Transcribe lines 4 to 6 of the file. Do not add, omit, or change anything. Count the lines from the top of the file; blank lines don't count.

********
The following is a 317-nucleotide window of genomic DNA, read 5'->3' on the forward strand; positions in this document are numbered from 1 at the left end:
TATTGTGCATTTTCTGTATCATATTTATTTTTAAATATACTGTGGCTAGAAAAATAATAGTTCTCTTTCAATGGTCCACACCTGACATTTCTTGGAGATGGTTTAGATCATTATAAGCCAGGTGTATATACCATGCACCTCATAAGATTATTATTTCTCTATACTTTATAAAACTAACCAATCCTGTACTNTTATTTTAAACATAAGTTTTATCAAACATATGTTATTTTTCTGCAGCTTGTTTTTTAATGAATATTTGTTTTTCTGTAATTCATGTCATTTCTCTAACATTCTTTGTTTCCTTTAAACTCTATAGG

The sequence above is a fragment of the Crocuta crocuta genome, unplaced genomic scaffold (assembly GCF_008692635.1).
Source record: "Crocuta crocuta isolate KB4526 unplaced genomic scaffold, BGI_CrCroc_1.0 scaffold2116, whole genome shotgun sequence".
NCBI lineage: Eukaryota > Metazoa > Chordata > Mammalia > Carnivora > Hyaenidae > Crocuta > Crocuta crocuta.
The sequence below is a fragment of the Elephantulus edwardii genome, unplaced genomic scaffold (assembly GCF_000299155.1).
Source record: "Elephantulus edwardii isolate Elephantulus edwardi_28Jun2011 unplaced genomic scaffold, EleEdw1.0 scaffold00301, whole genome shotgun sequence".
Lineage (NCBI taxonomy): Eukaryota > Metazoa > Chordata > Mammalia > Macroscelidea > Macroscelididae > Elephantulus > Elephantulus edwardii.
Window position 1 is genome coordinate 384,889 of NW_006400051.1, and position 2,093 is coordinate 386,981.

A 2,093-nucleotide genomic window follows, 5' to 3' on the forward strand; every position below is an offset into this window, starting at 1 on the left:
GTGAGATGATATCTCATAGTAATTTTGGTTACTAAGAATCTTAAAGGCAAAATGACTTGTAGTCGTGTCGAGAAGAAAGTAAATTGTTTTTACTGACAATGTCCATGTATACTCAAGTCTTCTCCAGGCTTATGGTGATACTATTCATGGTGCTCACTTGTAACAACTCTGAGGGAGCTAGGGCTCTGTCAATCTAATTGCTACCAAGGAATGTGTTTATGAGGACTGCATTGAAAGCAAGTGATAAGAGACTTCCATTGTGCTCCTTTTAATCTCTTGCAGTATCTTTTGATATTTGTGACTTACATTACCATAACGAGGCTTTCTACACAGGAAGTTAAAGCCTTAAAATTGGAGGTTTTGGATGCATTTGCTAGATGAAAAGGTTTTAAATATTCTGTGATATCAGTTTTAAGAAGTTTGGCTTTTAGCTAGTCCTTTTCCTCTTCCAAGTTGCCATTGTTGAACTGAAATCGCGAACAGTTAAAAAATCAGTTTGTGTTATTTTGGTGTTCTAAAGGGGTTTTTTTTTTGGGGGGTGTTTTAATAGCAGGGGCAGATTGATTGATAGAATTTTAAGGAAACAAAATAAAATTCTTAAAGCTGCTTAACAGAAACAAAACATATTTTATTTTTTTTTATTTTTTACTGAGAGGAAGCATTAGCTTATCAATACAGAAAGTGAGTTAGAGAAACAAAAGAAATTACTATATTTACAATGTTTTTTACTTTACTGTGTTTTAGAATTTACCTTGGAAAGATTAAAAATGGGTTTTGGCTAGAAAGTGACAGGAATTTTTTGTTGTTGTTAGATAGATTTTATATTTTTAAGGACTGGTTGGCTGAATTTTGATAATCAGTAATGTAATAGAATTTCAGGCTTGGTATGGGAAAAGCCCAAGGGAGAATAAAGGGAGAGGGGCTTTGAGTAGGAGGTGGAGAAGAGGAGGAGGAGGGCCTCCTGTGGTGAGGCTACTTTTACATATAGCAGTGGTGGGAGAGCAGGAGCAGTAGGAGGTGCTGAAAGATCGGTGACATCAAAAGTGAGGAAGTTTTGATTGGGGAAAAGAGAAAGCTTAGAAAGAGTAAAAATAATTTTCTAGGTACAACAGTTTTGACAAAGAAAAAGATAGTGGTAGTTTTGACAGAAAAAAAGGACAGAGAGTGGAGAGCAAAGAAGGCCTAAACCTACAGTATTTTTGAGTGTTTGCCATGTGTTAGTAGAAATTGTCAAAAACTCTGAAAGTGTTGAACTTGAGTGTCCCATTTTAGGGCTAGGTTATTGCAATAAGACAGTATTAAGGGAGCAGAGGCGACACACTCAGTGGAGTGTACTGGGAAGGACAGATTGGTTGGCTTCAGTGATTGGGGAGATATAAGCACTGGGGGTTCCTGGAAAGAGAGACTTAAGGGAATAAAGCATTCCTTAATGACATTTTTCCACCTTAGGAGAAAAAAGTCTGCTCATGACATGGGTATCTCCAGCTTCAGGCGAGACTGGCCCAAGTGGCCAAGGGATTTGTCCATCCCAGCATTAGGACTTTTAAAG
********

Source record: "Crocuta crocuta isolate KB4526 unplaced genomic scaffold, BGI_CrCroc_1.0 scaffold2116, whole genome shotgun sequence".
NCBI lineage: Eukaryota > Metazoa > Chordata > Mammalia > Carnivora > Hyaenidae > Crocuta > Crocuta crocuta.
The sequence below is a fragment of the Elephantulus edwardii genome, unplaced genomic scaffold (assembly GCF_000299155.1).